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Instructions & Forms for Filing a Mistaken Paternity Case

These instructions explain the steps to ask a judge to terminate your parental rights if you were mistakenly named as a child’s legal father and you meet all the legal requirements (discussed below). Each step includes a link to the form or forms needed for that step.

Have you read the Frequently Asked Questions and related articles?

These instructions are part of this TexasLawHelp.org Toolkit: I want to terminate my rights. I mistakenly thought I was the genetic father. Before getting started, read the Frequently Asked Questions and Articles included in the Toolkit.

WARNING! These instructions provide general information, not legal advice. It’s a good idea to talk with a lawyer about your particular situation.

You can print these instructions to use as a checklist.  

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Step 1: Meet the legal requirements.

You can ask a court to terminate your parental rights based on mistaken paternity only if:

  • You are not the child’s genetic father.
  • AND You are mistakenly named as the child’s legal father because you either:
    • Signed an Acknowledgement of Paternity without first getting genetic testing because you mistakenly believed you were the child’s genetic father. OR
    • A Texas judge made a court order naming you as the child’s legal father without getting genetic testing. You did not contest parentage (argue you were not the father) because at the time the judge made the order you mistakenly believed you were the child’s genetic father.
  • AND Misrepresentations led you to conclude that you were the child’s genetic father.
  • AND You did not adopt the child.
  • AND You did not agree to the child being conceived through assisted reproduction.
  • AND You are not the child’s intended father based on a court-validated gestational agreement.
  • AND You filed before the deadline. (You must file your Petition by the second anniversary of the date you discover you are not the child’s genetic father.)
Step 2: Fill out the starting forms.

Fill out the following starting forms:

This form (called the Petition) asks the judge to terminate your parental rights. The Petition tells the respondent(s) what orders you want the judge to make. Print your answers using blue or black ink. Do not leave blanks. 

Who is the petitioner? You are the petitioner – the person asking the court to terminate your parental rights. You must fill out and sign the Petition. No one else needs to sign the Petition.

Who is the respondent? The child’s mother, the child’s alleged father (if any), and anyone with a court-ordered relationship with the child must be listed as a respondent.

Fill out these additional starting forms if required for your case:

Step 3: Have your starting forms reviewed.

Although not required, it’s a good idea to have a family law lawyer review your completed forms.

You can hire a family law lawyer just to review your forms. This is called “limited scope representation.” You can then finish your case yourself. You may also be able to talk with a lawyer for free at a legal clinic. If you need help finding a lawyer, you can:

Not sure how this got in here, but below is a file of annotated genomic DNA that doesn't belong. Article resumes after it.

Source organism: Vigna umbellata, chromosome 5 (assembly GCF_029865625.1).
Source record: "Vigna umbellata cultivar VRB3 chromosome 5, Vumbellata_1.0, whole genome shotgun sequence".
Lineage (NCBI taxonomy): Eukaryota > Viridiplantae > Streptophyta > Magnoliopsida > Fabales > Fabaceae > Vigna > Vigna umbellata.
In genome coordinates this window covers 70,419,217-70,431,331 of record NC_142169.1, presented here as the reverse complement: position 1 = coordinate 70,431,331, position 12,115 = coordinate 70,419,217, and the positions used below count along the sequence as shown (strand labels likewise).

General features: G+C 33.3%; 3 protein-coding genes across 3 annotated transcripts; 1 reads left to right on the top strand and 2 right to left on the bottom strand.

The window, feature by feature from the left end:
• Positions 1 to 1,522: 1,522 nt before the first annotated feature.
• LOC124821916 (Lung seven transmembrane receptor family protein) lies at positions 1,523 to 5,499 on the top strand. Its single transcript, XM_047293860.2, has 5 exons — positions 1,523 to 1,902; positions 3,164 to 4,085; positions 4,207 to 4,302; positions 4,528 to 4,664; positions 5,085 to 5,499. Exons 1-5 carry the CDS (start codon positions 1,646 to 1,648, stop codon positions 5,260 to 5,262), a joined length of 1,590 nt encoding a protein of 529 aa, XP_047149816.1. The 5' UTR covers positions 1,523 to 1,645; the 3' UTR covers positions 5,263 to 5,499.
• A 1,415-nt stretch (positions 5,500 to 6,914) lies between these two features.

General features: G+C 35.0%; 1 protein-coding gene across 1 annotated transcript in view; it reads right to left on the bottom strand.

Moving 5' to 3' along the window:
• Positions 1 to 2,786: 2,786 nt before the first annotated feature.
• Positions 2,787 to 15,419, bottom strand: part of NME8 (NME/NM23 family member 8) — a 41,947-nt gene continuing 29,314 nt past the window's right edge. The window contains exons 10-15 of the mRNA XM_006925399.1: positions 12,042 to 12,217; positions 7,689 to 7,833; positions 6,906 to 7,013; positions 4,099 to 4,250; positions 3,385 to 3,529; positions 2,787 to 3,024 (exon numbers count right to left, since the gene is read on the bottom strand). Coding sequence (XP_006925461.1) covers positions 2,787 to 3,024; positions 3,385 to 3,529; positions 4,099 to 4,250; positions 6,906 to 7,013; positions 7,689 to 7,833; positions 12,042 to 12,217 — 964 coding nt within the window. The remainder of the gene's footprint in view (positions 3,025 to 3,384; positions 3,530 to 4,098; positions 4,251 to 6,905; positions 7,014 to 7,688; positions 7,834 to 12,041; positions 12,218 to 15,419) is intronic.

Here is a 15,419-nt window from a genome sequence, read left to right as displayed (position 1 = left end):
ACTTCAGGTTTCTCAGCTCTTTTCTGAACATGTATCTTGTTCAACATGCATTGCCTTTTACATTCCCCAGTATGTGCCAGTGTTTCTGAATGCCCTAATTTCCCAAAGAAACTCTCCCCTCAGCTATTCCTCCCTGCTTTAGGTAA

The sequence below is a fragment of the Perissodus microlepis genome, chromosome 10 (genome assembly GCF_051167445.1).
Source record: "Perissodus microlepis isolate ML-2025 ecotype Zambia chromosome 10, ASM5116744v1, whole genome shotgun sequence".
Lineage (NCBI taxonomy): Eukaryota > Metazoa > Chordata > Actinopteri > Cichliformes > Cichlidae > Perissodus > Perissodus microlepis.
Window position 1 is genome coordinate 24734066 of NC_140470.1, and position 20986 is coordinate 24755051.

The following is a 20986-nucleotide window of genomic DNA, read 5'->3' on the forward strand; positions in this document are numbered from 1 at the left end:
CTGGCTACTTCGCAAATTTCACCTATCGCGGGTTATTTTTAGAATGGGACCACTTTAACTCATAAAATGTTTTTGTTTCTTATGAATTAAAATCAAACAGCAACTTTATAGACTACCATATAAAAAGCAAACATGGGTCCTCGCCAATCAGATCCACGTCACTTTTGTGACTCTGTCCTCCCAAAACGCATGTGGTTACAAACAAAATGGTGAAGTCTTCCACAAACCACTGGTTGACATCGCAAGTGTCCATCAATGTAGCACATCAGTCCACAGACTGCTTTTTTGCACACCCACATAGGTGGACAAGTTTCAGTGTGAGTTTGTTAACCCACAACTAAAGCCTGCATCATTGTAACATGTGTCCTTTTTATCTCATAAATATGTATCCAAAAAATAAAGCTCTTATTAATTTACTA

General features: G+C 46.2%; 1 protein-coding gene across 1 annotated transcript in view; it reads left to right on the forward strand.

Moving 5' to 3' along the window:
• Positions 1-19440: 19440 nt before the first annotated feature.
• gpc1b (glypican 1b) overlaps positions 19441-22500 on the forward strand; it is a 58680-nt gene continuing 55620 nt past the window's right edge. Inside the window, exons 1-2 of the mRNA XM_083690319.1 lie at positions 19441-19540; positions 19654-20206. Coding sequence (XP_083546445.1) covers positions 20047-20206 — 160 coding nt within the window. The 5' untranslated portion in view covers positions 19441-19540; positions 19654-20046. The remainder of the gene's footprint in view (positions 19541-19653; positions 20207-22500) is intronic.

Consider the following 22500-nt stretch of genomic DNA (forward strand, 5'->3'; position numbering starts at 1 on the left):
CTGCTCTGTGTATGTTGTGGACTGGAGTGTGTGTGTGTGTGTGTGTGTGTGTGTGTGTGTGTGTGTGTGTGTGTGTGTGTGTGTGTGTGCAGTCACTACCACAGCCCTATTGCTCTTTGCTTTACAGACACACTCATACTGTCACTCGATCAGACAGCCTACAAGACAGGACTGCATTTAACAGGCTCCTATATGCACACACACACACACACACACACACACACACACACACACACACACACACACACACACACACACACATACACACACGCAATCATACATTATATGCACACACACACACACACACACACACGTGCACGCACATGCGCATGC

Step 4: Sign your forms in front of notary.
Step 5: Make copies.
  • Make enough copies of your completed Petition to Terminate the Parent-Child Relationship Based on Mistaken Paternity and Exhibits for you and each respondent or governmental entity to have one copy.
  • Make copies of the Statement of Inability to Afford Payment of Court Courts if you are asking the court to waive court costs.
  • You do not need copies of the Civil Case Information Sheet or the Information on Suit Affecting the Family Relationship.
Step 6: File (turn in) your completed starting forms.

Select the county to file your Petition. Choose either:

  • The county where the child lives if there have never been any court orders about the child. OR
  • The county where the last order was signed if a court order concerning the child has been signed by a judge (like a child support order).

File (turn in) your completed Petition and other starting forms.

  • To file your forms online, go to E-File Texas and follow the instructions.
  • To file your forms in person, take your Petition and additional starting forms (and copies) to the district clerk’s office, usually located in the county courthouse.
    • Take the copies with you to the clerk’s office.
    • Ask the clerk if there is a local standing order that you need to follow or attach to your Petition.
    • Ask the clerk if there are local rules or procedures you need to know about for your case.
    • Pay the filing fee (or file your completed Statement of Inability to Afford Payment of Court Costs if you cannot afford the fee).
    • The clerk will write your “Cause Number” and “Court Number” at the top of the first page of your Petition. (Write these numbers at the top of any document you file in your case.)
    • The clerk will “file-stamp” your copies with the date and time. The clerk will keep the original and return your copies.

Important: File before the 2-year deadline. You must file your Petition by the second anniversary of the date you discover you are not the child’s genetic father. If you don’t, you will not be able to use this statute to end your parental relationship or child support order.

Step 7: Set the pretrial hearing.

There will be at least two court hearings in a mistaken paternity case. The first hearing is called the “pretrial hearing.” The judge may order genetic testing at the pretrial hearing.

Ask the court clerk how to set your case for a pretrial hearing.